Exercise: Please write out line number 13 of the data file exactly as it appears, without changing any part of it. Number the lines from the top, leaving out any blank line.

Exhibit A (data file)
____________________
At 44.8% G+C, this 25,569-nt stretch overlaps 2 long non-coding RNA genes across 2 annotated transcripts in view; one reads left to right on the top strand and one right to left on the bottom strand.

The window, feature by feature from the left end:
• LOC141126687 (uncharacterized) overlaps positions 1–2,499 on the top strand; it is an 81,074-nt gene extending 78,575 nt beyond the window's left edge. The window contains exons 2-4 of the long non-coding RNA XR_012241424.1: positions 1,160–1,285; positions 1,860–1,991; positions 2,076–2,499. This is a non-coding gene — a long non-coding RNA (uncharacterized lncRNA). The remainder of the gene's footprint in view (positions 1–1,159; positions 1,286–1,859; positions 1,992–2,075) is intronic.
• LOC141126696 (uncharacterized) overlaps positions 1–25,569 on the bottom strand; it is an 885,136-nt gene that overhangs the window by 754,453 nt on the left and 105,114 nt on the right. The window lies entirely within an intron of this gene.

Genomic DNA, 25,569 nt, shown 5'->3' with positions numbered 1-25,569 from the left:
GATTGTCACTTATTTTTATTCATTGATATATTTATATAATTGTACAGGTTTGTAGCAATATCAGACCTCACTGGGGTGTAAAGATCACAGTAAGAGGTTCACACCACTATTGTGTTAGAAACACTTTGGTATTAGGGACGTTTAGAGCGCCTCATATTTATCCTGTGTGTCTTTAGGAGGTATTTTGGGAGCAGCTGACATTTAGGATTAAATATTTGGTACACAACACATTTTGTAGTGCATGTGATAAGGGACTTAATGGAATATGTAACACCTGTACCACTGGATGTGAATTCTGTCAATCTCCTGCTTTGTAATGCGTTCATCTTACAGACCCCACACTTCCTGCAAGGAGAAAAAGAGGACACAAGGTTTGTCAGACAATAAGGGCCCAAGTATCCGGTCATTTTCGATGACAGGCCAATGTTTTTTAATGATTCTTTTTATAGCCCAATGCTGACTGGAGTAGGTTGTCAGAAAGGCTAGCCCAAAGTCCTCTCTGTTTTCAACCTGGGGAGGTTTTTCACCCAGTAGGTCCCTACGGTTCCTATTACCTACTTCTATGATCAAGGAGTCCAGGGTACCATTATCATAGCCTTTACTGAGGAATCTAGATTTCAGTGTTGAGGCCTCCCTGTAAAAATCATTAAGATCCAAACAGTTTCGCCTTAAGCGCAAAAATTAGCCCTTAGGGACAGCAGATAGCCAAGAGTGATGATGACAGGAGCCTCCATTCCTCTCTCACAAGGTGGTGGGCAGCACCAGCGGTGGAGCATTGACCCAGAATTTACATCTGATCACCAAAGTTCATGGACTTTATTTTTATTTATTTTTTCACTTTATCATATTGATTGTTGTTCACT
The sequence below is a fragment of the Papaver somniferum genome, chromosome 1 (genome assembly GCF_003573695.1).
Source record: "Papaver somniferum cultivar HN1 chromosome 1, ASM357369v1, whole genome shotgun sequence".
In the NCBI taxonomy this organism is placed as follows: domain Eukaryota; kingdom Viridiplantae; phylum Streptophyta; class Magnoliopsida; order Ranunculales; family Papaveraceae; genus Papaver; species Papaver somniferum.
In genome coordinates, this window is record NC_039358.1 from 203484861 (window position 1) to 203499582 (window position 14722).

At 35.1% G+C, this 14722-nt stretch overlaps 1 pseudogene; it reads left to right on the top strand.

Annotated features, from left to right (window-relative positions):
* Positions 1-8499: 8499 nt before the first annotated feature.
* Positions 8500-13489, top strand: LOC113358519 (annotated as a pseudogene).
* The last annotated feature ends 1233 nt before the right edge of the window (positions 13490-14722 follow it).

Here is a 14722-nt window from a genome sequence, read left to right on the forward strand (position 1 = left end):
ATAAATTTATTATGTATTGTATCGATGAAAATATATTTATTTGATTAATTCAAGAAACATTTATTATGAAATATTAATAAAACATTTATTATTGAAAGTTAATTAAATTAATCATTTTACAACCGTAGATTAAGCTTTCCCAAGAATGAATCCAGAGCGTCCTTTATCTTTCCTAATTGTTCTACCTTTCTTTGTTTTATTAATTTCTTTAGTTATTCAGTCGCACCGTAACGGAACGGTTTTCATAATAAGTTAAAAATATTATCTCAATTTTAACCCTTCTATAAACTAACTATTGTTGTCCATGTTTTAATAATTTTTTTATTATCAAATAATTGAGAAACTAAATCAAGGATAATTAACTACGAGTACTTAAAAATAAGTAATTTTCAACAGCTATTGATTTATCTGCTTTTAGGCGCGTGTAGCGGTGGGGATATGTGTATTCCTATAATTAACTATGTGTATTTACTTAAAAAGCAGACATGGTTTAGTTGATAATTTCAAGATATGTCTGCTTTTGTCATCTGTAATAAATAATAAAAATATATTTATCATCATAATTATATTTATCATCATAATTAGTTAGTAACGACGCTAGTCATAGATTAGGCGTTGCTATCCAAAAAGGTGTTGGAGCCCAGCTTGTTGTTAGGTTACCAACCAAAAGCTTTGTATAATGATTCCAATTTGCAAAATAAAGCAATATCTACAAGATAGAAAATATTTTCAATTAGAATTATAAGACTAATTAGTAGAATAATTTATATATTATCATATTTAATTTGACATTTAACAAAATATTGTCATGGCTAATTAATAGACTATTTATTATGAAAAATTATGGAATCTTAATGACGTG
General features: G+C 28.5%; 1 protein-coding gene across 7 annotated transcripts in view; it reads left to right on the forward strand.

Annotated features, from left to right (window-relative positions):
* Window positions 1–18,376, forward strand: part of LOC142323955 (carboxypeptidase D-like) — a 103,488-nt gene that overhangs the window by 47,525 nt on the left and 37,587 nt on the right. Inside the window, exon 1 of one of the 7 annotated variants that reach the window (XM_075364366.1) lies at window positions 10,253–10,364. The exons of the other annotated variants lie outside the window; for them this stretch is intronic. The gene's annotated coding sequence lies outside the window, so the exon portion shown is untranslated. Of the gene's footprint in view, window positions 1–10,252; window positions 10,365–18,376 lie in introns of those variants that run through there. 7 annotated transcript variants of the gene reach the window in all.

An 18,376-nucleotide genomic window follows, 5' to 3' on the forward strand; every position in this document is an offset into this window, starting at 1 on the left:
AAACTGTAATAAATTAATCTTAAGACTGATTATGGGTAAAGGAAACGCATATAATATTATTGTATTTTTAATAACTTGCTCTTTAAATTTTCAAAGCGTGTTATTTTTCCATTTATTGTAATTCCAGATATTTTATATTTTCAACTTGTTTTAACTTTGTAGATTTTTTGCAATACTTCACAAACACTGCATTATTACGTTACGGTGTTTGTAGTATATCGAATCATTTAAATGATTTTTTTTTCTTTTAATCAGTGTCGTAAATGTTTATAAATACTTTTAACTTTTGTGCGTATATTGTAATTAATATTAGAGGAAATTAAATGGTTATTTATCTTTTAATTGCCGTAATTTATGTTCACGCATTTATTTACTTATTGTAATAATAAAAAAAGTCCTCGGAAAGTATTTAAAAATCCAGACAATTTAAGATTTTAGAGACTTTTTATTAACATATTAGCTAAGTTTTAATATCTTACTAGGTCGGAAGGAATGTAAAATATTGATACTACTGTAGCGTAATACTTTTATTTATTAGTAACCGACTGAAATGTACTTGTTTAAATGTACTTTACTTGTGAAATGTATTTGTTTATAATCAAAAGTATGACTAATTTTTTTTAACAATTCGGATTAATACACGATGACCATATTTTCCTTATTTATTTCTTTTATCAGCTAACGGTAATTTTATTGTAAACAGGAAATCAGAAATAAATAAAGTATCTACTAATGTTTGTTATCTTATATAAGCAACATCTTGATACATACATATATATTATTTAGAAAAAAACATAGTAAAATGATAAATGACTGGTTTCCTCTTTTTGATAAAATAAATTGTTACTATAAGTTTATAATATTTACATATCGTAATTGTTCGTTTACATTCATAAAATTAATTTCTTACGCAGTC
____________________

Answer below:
* Positions 1-8499: 8499 nt before the first annotated feature.